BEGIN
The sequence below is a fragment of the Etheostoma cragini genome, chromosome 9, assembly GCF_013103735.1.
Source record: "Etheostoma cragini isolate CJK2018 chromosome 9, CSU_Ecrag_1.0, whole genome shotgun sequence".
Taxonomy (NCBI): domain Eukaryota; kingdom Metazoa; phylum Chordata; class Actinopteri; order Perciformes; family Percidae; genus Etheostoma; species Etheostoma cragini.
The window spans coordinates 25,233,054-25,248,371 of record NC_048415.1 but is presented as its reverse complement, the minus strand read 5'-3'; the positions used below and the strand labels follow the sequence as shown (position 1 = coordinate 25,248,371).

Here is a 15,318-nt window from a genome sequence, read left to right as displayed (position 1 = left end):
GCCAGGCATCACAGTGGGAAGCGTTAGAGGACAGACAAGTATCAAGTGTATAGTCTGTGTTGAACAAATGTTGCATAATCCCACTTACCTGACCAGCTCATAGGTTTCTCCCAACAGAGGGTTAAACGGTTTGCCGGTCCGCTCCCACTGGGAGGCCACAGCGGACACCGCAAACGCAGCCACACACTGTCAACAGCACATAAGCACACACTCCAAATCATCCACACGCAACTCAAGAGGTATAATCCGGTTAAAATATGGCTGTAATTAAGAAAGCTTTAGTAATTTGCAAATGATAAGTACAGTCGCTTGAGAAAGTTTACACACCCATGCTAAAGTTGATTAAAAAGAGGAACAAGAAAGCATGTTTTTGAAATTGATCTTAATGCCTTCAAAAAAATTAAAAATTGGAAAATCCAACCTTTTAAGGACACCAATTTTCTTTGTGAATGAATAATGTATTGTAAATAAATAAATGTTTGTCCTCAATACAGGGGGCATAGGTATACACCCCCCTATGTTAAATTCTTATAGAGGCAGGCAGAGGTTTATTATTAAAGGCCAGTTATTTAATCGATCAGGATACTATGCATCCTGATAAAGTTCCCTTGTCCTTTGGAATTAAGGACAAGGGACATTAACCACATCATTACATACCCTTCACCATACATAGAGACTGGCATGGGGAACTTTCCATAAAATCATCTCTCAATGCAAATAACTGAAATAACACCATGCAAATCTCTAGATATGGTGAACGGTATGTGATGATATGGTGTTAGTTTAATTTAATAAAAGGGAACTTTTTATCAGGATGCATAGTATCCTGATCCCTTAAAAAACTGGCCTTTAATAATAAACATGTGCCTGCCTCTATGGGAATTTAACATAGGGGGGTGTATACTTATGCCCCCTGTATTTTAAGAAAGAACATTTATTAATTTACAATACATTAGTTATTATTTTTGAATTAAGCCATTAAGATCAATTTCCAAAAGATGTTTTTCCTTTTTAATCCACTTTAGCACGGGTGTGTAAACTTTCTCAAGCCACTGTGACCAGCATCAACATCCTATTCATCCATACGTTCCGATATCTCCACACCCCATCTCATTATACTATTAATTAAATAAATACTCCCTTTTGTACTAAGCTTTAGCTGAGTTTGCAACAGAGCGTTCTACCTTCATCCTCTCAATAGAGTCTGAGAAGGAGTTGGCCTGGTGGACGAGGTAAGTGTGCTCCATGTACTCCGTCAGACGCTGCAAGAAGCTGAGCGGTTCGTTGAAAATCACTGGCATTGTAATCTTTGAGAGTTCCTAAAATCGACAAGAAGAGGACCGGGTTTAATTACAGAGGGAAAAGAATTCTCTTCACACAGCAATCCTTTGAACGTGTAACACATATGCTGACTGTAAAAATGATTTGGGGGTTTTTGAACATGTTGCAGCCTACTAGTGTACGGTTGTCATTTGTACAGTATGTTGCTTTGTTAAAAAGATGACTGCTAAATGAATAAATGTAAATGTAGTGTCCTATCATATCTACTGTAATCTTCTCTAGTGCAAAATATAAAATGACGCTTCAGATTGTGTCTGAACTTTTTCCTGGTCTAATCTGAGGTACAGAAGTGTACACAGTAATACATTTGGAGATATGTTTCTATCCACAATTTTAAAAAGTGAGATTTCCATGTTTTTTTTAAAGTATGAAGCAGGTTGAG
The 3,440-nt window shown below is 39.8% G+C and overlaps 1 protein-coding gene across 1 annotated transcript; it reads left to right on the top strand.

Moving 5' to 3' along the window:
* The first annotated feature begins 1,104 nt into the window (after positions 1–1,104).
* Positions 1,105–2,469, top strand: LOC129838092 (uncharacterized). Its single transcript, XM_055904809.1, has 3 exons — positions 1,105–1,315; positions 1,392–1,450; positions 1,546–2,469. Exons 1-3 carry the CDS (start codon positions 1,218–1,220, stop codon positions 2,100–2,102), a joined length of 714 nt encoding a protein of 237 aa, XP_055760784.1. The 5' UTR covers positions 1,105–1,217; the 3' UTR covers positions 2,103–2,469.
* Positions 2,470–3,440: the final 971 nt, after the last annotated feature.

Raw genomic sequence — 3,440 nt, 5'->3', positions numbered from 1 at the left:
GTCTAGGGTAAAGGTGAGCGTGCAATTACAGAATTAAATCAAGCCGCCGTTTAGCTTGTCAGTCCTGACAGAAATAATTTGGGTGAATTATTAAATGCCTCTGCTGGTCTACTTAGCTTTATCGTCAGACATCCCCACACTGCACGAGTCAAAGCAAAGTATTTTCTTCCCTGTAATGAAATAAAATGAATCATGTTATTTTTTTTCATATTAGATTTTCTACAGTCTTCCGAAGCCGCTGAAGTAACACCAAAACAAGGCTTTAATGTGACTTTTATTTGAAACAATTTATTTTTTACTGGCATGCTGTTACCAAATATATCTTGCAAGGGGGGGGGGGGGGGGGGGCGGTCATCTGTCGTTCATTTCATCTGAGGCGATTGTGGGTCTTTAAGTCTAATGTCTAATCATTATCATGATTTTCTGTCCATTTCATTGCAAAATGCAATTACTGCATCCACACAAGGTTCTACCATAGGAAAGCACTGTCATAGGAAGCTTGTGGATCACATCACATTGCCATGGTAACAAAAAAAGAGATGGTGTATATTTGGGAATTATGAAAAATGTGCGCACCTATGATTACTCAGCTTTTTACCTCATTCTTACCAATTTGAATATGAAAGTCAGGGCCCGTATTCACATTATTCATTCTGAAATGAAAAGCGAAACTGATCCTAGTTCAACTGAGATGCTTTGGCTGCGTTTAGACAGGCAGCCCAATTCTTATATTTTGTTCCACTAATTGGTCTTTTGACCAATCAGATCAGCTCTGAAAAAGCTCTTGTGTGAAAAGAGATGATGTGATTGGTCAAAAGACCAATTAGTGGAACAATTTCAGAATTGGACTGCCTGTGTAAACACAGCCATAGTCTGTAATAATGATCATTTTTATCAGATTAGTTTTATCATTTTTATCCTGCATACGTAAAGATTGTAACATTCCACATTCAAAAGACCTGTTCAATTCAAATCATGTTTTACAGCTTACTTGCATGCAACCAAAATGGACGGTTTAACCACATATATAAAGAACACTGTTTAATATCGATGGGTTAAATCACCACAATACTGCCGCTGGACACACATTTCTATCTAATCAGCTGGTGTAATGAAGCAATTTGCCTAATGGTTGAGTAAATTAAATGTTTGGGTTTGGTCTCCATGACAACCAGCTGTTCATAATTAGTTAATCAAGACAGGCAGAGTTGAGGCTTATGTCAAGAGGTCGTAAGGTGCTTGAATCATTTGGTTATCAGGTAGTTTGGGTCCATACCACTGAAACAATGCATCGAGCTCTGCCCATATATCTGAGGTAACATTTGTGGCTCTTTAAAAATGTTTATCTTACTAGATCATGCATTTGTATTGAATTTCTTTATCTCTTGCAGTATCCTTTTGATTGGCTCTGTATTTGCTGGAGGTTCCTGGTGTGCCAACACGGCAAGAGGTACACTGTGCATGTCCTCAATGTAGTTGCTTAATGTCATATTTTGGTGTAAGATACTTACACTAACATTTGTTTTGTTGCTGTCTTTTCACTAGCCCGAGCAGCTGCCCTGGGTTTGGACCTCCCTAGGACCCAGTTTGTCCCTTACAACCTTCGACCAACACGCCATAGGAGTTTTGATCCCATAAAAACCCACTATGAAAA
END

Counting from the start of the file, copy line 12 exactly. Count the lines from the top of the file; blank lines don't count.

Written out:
Raw genomic sequence — 3,440 nt, 5'->3', positions numbered from 1 at the left: